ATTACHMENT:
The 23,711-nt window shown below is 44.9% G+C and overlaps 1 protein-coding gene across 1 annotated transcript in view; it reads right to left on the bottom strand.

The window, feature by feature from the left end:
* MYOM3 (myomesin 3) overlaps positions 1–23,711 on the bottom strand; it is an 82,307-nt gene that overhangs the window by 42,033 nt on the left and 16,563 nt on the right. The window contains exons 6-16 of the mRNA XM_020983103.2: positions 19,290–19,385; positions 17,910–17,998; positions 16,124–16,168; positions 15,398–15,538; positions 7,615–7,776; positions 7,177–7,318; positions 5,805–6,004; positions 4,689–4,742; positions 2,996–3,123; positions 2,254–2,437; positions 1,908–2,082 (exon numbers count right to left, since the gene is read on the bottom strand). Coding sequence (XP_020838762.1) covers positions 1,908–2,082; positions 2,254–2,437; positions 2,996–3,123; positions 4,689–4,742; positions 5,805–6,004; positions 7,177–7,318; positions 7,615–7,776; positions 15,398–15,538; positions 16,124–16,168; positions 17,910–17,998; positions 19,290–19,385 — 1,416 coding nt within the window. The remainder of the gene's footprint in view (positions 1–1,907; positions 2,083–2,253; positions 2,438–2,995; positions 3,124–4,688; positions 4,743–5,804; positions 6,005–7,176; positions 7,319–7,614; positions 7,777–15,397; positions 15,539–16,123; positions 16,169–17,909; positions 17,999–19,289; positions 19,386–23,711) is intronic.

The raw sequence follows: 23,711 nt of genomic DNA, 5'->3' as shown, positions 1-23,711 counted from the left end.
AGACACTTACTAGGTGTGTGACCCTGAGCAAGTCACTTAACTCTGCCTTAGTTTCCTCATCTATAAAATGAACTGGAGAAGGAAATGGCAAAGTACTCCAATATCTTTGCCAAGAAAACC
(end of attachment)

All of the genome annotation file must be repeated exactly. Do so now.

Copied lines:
The 23,711-nt window shown below is 44.9% G+C and overlaps 1 protein-coding gene across 1 annotated transcript in view; it reads right to left on the bottom strand.

The window, feature by feature from the left end:
* MYOM3 (myomesin 3) overlaps positions 1–23,711 on the bottom strand; it is an 82,307-nt gene that overhangs the window by 42,033 nt on the left and 16,563 nt on the right. The window contains exons 6-16 of the mRNA XM_020983103.2: positions 19,290–19,385; positions 17,910–17,998; positions 16,124–16,168; positions 15,398–15,538; positions 7,615–7,776; positions 7,177–7,318; positions 5,805–6,004; positions 4,689–4,742; positions 2,996–3,123; positions 2,254–2,437; positions 1,908–2,082 (exon numbers count right to left, since the gene is read on the bottom strand). Coding sequence (XP_020838762.1) covers positions 1,908–2,082; positions 2,254–2,437; positions 2,996–3,123; positions 4,689–4,742; positions 5,805–6,004; positions 7,177–7,318; positions 7,615–7,776; positions 15,398–15,538; positions 16,124–16,168; positions 17,910–17,998; positions 19,290–19,385 — 1,416 coding nt within the window. The remainder of the gene's footprint in view (positions 1–1,907; positions 2,083–2,253; positions 2,438–2,995; positions 3,124–4,688; positions 4,743–5,804; positions 6,005–7,176; positions 7,319–7,614; positions 7,777–15,397; positions 15,539–16,123; positions 16,169–17,909; positions 17,999–19,289; positions 19,386–23,711) is intronic.

The raw sequence follows: 23,711 nt of genomic DNA, 5'->3' as shown, positions 1-23,711 counted from the left end.
AGACACTTACTAGGTGTGTGACCCTGAGCAAGTCACTTAACTCTGCCTTAGTTTCCTCATCTATAAAATGAACTGGAGAAGGAAATGGCAAAGTACTCCAATATCTTTGCCAAGAAAACC